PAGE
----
Daniel did not retain guardianship of the children for long. On 8th December 1894 it was reported
"In the matter of Augusta Sophia Quigley and another (infants), a summons for the appointment of guardian was disposed of in the Equity Court by Mr. Justice Manning on Thursday. His honor made an order for the removal of Daniel Quigley as guardian of the persons of the infants, and A. J. Mackenzie was appointed guardian in his place. It was ordered that D. Quigley should give up the infant to A. J. Mackenzie and an injunction was granted restraining D. Quigley from holding any communication, personally or by letter, with the infants except in the presence of some third person appointed by A. J. Mackenzie." (7)
This was not the end of the matter, and the Evening News of 12th February 1895, continued the saga. Apparently the children did not want to be removed from Daniel's care and efforts had been made to hide them away from their court appointed guardian.
"Before the Chief Judge in Equity yesterday, Mr Gregory Walker moved in the matter of Augusta Sophia Quigley, an infant, for an order for the committal for contempt of Miarus Moore, auctioneer, of West Maitland. It appeared from the affidavits that some time ago Daniel Quigley, the uncle of the infants was removed from the position of guardian, and Arthur John McKenzie appointed by order of the court. With the full knowledge of this fact, it was alleged that Moore subsequently made arrangements for the disposal of the infanst without communicating with their guardian, and without any justification for his action. The girl, who is within a few months of attaining her majority, was sent to a ladies' school at Goulburn, and the boy was placed at Hinton with a tutor.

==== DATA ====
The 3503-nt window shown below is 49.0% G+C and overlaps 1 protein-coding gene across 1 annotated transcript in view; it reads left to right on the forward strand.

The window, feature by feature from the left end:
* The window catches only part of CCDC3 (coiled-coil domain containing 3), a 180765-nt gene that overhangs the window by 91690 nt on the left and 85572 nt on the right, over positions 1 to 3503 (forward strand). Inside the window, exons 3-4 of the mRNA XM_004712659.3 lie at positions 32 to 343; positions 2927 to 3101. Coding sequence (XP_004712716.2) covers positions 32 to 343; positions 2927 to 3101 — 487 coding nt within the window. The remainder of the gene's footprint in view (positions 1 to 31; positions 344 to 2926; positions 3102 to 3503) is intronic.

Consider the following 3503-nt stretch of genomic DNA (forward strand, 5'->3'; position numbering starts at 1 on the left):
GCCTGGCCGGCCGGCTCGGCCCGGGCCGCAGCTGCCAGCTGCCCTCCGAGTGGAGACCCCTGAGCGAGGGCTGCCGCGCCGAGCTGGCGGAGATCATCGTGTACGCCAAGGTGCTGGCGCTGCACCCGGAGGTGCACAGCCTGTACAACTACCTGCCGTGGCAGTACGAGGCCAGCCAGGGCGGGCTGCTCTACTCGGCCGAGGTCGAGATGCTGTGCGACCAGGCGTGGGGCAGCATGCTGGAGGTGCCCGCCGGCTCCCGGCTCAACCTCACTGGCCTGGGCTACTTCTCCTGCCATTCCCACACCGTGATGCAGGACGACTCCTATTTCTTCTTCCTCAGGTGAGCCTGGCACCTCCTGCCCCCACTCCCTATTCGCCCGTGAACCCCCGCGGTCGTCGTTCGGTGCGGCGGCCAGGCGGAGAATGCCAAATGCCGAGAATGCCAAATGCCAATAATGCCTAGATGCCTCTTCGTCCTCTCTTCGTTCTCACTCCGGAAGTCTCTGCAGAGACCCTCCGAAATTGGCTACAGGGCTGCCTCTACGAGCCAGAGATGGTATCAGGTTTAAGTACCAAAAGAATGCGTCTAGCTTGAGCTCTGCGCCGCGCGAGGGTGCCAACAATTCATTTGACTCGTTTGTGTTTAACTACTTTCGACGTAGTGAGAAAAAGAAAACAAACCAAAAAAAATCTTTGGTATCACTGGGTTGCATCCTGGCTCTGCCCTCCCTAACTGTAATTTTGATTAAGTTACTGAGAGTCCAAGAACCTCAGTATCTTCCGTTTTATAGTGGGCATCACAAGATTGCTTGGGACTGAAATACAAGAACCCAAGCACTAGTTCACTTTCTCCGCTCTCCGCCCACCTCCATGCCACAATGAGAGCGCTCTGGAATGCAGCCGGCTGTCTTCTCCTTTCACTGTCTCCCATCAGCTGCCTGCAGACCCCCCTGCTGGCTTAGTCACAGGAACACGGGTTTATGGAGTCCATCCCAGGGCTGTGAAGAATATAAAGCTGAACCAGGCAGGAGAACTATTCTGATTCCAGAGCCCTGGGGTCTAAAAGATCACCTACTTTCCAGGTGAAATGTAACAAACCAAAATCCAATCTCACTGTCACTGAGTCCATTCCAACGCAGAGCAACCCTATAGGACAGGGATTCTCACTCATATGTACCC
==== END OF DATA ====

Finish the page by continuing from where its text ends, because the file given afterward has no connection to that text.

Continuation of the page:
Mr. Wise, who appeared for Moore, while admitting there could be no justification for his client's interfering with a ward of the court, argued that he had done so under a misapprehension that he was entitled to carry out the wishes of the ward herself... On Daniel Quigley's removal, Miss Quigley was bitterly opposed to leaving his house and placing herself under the charge of M'Kenzie. She appeared then to have spoken to Moore, who ... aided those who were trying to keep Miss Quigley out of the charge of her lawful guardian. He induced Miss Quigley to defeat the order of the court, and in making arrangements for her residence at the Goulburn School gave instructions that she was to be kept free from visitors, so that she might not be disturbed by 'wolves in sheep's clothing.' His object was clearly, to hide her from the guardian appointed by the court. There could not be a greater contempt, and he therefore committed Moore to the Darlinghurst Gaol for the period of one week, so that all those who heard what had been said by the court might know, that when a ward was placed in the custody of a guardian, no one must interfere with such ward. He ordered Moore to pay the whole costs of the proceedings, and also granted an in junction restraining him from further in terfering with the infants until they had attained their majority." (8)